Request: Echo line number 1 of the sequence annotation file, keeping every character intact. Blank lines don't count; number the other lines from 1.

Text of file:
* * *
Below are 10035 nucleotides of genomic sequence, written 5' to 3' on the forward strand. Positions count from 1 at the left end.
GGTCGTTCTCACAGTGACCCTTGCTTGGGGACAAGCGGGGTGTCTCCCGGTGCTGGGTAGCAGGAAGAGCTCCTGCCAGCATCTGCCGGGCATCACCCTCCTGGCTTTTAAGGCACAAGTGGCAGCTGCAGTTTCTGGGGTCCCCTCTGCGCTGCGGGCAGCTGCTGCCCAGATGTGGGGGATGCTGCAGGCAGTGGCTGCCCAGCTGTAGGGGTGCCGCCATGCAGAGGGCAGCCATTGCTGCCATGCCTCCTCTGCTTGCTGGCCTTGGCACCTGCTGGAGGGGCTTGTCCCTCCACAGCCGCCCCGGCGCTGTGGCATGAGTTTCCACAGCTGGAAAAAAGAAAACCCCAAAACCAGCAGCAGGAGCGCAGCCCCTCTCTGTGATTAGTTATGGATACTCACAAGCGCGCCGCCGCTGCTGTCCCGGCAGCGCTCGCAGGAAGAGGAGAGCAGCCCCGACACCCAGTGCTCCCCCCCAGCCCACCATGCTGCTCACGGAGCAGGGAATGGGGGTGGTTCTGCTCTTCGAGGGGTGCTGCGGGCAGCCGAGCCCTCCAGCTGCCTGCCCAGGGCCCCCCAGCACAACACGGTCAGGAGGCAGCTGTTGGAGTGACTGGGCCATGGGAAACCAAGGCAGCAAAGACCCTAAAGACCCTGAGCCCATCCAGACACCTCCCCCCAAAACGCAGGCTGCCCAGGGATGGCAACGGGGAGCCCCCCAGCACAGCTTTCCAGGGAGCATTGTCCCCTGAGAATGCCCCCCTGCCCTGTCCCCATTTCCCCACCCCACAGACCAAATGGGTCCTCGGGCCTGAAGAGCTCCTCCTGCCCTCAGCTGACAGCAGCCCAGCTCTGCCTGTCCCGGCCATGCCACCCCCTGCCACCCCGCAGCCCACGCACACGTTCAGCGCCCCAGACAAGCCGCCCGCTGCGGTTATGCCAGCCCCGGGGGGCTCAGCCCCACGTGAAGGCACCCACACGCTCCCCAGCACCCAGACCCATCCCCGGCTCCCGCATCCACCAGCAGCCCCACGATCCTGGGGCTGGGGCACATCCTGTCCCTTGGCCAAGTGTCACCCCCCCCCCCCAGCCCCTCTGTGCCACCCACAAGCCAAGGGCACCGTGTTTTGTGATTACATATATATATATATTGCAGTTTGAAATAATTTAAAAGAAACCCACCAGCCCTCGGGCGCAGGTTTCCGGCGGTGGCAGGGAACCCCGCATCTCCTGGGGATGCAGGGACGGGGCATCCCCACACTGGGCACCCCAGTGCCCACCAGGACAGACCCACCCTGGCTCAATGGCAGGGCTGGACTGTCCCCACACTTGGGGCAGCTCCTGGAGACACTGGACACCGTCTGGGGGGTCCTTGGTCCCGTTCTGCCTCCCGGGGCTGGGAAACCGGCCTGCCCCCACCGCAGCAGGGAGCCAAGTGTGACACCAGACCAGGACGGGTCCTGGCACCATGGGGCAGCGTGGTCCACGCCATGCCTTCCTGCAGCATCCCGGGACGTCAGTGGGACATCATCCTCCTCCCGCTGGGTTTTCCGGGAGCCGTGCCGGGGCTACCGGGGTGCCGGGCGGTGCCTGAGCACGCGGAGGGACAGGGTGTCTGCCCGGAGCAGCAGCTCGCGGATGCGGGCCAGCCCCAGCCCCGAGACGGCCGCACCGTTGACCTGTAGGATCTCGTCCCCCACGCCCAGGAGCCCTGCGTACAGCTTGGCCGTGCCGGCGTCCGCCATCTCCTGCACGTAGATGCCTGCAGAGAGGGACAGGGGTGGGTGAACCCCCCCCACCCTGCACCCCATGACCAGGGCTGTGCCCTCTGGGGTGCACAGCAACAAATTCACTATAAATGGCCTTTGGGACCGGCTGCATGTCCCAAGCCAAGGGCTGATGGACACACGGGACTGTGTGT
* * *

Below are 10035 nucleotides of genomic sequence, written 5' to 3' on the forward strand. Positions count from 1 at the left end.